A presumed DNA helicase, encoded by the excision repair gene ERCC-3 is involved in the human repair disorders xeroderma pigmentosum and Cockayne's syndrome.
Cell , Volume 62 - Issue 4 p. 777- 791
The human gene ERCC-3 specifically corrects the defect in an early step of the DNA excision repair pathway of UV-sensitive rodent mutants of complementation group 3. The predicted 782 animo acid ERCC-3 protein harbors putative nucleotide, chromatin, and helix-turn-helix DNA binding domains and seven consecutive motifs conserved between two superfamilies of DNA and RNA helicases, strongly suggesting that it is a DNA repair helicase. ERCC-3-deficient rodent mutants phenotypically resemble the human repair syndrome xeroderma pigmentosum (XP). ERCC-3 specifically corrects the excision defect in one of the eight XP complementation groups, XP-B. The sole XP-B patient presents an exceptional conjunction of two rare repair disorders: XP and Cockayne's syndrome. This patient's DNA contains a C→A transversion in the splice acceptance sequence of the last intron of the only ERCC-3 allele that is detectable expressed, leading to a 4 bp insertion in the mRNA and an inactivating frameshift in the C-terminus of the protein. Because XP is associated with predisposition with skin cancer, ERCC-3 can be condidered a tumor-preventing gene.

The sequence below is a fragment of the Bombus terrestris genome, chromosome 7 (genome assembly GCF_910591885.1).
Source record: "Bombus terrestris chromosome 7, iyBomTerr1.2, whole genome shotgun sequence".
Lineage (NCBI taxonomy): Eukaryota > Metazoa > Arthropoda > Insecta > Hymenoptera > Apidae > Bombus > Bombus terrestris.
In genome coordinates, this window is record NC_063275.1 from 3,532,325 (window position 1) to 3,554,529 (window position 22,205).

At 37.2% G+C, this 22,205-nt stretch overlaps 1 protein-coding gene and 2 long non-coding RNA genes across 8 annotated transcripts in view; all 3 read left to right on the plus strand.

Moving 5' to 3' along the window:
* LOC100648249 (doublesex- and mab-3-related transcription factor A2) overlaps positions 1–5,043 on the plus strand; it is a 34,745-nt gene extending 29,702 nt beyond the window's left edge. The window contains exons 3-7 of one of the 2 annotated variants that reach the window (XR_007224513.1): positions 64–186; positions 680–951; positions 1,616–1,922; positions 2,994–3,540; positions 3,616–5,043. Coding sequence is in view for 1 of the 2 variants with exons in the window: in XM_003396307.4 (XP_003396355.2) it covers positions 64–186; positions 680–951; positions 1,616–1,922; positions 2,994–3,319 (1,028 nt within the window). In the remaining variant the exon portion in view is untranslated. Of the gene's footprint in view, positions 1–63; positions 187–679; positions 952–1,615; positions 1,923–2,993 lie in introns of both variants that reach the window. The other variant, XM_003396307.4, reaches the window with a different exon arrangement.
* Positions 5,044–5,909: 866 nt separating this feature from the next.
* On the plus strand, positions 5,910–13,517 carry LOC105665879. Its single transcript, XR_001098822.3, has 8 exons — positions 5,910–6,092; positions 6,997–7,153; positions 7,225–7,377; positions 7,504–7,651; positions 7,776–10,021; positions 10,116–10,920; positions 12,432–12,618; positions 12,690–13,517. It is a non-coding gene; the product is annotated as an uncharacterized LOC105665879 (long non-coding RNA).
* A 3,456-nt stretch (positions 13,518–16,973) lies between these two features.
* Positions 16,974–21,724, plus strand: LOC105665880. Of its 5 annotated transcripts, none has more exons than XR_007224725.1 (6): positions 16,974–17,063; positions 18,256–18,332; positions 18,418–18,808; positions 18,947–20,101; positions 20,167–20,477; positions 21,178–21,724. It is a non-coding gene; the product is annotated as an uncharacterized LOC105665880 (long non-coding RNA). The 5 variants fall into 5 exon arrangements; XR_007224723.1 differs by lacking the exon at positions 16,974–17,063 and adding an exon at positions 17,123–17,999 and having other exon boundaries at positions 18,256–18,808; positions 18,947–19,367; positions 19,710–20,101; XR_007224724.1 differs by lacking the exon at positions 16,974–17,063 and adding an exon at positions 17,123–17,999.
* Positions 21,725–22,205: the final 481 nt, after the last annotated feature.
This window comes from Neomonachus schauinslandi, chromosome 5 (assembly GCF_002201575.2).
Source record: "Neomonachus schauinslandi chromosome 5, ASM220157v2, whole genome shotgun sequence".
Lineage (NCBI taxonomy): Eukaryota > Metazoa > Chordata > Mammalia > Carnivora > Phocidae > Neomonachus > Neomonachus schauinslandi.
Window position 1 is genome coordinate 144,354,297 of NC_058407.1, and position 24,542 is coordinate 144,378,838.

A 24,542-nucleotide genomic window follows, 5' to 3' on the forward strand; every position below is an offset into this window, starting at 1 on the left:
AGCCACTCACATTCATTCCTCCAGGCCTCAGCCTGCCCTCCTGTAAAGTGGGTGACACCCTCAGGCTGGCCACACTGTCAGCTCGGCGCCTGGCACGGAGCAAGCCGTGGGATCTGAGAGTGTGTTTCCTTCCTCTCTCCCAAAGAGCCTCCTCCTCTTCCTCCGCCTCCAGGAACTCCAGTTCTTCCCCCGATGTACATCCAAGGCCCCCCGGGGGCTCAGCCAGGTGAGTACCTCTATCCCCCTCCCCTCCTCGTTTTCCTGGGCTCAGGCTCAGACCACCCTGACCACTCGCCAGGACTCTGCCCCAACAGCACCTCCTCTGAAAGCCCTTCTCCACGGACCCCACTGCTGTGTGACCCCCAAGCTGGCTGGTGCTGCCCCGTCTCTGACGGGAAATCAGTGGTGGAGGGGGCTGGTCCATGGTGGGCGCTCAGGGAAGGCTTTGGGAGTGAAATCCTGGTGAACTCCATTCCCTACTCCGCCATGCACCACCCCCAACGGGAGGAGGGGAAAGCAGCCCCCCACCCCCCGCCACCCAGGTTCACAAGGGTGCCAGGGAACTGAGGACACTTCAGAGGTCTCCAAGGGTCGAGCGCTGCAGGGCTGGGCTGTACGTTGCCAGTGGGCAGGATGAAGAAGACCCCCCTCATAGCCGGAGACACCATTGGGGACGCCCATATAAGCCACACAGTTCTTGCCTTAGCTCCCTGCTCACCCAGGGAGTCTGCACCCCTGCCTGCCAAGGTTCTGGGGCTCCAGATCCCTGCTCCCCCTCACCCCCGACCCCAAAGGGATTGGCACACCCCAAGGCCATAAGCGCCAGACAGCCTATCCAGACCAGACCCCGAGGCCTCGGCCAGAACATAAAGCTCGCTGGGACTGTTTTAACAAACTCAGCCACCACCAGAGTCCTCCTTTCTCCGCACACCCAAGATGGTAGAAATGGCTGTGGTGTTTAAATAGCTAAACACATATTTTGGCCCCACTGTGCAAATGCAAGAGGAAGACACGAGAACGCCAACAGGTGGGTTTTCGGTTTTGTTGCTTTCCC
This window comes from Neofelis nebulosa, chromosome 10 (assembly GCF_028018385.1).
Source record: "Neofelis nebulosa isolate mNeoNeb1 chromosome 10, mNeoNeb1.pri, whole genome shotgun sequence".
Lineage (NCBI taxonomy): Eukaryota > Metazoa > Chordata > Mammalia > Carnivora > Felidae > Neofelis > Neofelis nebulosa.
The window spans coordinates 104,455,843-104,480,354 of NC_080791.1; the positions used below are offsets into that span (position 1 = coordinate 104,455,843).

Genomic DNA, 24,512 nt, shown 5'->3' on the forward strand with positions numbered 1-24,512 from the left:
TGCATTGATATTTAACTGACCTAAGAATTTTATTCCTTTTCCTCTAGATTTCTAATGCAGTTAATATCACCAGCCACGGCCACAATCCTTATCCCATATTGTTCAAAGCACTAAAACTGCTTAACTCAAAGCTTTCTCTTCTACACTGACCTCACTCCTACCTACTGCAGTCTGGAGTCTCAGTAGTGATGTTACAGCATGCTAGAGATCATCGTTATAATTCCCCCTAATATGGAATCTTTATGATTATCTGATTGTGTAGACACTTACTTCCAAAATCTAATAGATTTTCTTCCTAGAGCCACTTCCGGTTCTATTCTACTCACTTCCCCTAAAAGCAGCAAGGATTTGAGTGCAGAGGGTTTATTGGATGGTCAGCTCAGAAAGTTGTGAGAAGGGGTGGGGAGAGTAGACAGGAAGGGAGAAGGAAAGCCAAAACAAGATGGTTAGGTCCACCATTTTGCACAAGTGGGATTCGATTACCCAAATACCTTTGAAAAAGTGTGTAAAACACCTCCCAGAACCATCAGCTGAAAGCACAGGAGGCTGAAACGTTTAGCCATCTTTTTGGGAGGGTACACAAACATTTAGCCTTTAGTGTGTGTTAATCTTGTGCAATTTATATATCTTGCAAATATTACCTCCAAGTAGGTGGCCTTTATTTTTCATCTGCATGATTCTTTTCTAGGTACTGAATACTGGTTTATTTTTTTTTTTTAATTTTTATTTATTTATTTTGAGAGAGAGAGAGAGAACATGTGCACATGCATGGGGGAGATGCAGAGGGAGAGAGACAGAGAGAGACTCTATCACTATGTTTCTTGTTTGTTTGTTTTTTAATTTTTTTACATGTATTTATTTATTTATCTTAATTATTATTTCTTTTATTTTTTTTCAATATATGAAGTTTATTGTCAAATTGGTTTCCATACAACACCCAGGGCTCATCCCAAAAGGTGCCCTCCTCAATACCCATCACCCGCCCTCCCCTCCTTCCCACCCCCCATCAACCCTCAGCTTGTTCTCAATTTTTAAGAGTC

|*DNA Repair, 9007-49-2 (dna), Amino Acid Sequence, Base Sequence, Blotting, Northern, Blotting, Southern, Cloning, Molecular, Cockayne Syndrome/*enzymology/genetics, Comparative Study, DNA Helicases/*genetics, DNA/genetics, Dwarfism/*enzymology, EC 5.99.- (DNA Helicases), Genes, Structural, Human, Microinjections, Molecular Sequence Data, Polymerase Chain Reaction, RNA Splicing, Restriction Mapping, Support, Non-U.S. Gov't, Xeroderma Pigmentosum/*enzymology/genetics|
|Organisation||Erasmus MC: University Medical Center Rotterdam|
Weeda, G, van Ham, R.C.A, Vermeulen, W, Bootsma, D, van der Eb, A.J, & Hoeijmakers, J.H.J. (1990). A presumed DNA helicase, encoded by the excision repair gene ERCC-3 is involved in the human repair disorders xeroderma pigmentosum and Cockayne's syndrome. Cell, 62(4), 777–791. doi:10.1016/0092-8674(90)90122-U